4.355 +
   4.356 +    lemma "Q \<longrightarrow> P \<Longrightarrow> Q \<Longrightarrow> P"
   4.357 +      by (match premises in I: "Q \<longrightarrow> A" and I': "Q" for A \<Rightarrow>
   4.358 +            \<open>match conclusion in A \<Rightarrow> \<open>insert mp [OF I I']\<close>\<close>)
   4.359 +
   4.360 +text \<open>
   4.361 +  In this example @{term A} is a match variable which is bound to @{term P}
   4.362 +  upon a successful match. The inner @{method match} then matches the
   4.363 +  now-bound @{term A} (bound to @{term P}) against the conclusion (also @{term
   4.364 +  P}), finally applying the specialized rule to solve the goal.
   4.365 +
   4.366 +  Schematic terms like @{text "?P"} may also be used to specify match
   4.367 +  variables, but the result of the match is not bound, and thus cannot be used
   4.368 +  in the inner method body.
   4.369 +
   4.370 +  \medskip In the following example we extract the predicate of an
   4.371 +  existentially quantified conclusion in the current subgoal and search the
   4.372 +  current premises for a matching fact. If both matches are successful, we
   4.373 +  then instantiate the existential introduction rule with both the witness and
   4.374 +  predicate, solving with the matched premise.
   4.375 +\<close>
   4.376 +
   4.377 +    method solve_ex =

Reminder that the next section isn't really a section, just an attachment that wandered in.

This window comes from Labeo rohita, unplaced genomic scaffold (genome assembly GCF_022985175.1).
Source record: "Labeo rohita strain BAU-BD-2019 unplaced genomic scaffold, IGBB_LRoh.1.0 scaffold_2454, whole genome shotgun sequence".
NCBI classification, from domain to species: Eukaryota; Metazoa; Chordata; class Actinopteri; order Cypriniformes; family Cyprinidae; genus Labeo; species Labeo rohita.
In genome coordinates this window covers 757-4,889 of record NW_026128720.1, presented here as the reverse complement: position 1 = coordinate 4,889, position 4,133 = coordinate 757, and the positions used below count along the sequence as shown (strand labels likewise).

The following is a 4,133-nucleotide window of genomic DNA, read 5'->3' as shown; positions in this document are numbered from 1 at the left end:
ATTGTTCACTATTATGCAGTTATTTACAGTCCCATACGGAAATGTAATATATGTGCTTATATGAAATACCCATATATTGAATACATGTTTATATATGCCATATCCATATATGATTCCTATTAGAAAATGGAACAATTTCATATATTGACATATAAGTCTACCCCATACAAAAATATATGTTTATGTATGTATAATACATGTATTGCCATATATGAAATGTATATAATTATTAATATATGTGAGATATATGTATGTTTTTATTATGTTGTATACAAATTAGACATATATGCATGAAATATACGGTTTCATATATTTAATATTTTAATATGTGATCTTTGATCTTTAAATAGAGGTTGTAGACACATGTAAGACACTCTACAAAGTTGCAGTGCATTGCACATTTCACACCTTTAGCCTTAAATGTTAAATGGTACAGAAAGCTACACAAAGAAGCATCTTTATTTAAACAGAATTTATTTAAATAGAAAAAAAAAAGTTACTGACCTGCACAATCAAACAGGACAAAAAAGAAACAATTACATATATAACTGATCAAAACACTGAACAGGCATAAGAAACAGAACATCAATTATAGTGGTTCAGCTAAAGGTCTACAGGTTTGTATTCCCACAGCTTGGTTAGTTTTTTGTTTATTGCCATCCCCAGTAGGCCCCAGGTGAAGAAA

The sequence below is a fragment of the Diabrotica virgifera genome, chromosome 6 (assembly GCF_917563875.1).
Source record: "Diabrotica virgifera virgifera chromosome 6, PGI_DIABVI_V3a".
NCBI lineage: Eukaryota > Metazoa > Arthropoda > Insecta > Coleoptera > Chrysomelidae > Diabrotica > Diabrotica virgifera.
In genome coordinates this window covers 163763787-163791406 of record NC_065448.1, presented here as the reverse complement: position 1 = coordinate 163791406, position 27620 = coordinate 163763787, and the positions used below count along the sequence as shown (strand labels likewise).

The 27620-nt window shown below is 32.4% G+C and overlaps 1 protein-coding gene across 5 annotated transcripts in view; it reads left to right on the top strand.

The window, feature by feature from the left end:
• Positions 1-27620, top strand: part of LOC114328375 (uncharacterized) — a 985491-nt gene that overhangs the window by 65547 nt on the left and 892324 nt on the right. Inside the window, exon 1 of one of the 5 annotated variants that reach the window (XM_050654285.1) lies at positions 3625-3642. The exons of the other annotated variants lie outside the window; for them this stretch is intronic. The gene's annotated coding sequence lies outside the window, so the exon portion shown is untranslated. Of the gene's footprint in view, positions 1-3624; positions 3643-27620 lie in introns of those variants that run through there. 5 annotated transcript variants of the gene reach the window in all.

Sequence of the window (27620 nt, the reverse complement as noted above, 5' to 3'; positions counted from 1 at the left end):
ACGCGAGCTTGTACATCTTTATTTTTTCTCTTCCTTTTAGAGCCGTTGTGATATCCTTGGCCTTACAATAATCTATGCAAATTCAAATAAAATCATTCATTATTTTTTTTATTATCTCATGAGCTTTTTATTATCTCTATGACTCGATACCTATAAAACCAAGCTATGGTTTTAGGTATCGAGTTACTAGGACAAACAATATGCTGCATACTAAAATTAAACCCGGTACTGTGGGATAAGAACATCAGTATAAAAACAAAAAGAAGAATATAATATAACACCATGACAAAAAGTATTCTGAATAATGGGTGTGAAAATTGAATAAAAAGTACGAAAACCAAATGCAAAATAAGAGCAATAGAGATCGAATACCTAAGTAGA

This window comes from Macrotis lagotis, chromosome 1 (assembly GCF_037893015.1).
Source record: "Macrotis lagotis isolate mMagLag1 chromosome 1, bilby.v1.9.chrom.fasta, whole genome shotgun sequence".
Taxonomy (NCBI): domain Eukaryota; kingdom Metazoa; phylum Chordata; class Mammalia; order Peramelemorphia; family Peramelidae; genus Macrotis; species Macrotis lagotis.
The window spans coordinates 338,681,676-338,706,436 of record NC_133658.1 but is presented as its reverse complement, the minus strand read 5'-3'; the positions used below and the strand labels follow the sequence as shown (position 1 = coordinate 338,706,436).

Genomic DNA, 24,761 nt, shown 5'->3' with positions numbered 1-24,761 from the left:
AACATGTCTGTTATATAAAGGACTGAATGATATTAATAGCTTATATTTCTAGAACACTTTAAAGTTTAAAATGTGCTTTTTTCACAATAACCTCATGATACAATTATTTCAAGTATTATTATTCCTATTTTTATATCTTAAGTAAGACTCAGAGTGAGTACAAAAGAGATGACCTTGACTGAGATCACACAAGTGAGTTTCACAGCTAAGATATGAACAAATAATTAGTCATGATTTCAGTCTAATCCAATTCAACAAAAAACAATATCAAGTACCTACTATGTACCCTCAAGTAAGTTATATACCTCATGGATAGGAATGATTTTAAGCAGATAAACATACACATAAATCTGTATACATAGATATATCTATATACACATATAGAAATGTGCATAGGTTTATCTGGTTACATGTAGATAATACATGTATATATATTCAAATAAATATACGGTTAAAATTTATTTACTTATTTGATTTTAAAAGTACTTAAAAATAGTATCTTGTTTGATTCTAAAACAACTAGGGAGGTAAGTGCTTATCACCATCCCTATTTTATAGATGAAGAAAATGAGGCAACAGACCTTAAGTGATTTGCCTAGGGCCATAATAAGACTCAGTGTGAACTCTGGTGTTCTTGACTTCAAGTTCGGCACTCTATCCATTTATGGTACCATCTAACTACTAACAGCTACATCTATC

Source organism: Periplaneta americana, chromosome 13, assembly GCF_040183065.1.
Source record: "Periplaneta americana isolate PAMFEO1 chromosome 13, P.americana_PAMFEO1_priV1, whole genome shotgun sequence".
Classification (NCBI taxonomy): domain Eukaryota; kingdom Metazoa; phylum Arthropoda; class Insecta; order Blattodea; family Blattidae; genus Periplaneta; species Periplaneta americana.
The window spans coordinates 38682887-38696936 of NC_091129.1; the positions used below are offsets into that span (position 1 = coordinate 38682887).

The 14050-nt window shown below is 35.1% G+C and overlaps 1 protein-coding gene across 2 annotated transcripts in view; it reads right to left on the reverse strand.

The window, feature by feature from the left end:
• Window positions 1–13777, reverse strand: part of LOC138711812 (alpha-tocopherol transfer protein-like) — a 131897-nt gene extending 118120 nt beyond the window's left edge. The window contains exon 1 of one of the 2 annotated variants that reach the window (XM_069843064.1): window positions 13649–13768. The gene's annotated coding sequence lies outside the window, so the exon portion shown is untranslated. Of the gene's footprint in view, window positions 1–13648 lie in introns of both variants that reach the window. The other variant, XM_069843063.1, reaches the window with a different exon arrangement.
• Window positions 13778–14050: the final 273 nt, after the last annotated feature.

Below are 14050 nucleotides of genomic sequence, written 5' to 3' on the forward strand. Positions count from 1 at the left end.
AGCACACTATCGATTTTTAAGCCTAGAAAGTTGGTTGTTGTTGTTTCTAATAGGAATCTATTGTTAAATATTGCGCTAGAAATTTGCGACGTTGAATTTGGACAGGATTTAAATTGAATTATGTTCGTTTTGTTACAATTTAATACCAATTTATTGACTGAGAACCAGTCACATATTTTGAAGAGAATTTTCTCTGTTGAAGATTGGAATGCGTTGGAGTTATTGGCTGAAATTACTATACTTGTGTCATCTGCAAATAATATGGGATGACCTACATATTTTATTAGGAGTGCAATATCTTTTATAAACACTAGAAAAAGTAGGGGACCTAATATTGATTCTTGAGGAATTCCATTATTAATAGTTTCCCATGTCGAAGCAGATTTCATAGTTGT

4.378 +      (match conclusion in "\<exists>x. Q x" for Q \<Rightarrow>
   4.379 +        \<open>match premises in U: "Q y" for y \<Rightarrow>
   4.380 +          \<open>rule exI [where P = Q and x = y, OF U]\<close>\<close>)
   4.381 +
   4.382 +text \<open>
   4.383 +  The first @{method match} matches the pattern @{term "\<exists>x. Q x"} against the
   4.384 +  current conclusion, binding the term @{term "Q"} in the inner match. Next
   4.385 +  the pattern @{text "Q y"} is matched against all premises of the current
   4.386 +  subgoal. In this case @{term "Q"} is fixed and @{term "y"} may be
   4.387 +  instantiated. Once a match is found, the local fact @{text U} is bound to
   4.388 +  the matching premise and the variable @{term "y"} is bound to the matching
   4.389 +  witness. The existential introduction rule @{text "exI:"}~@{thm exI} is then
   4.390 +  instantiated with @{term "y"} as the witness and @{term "Q"} as the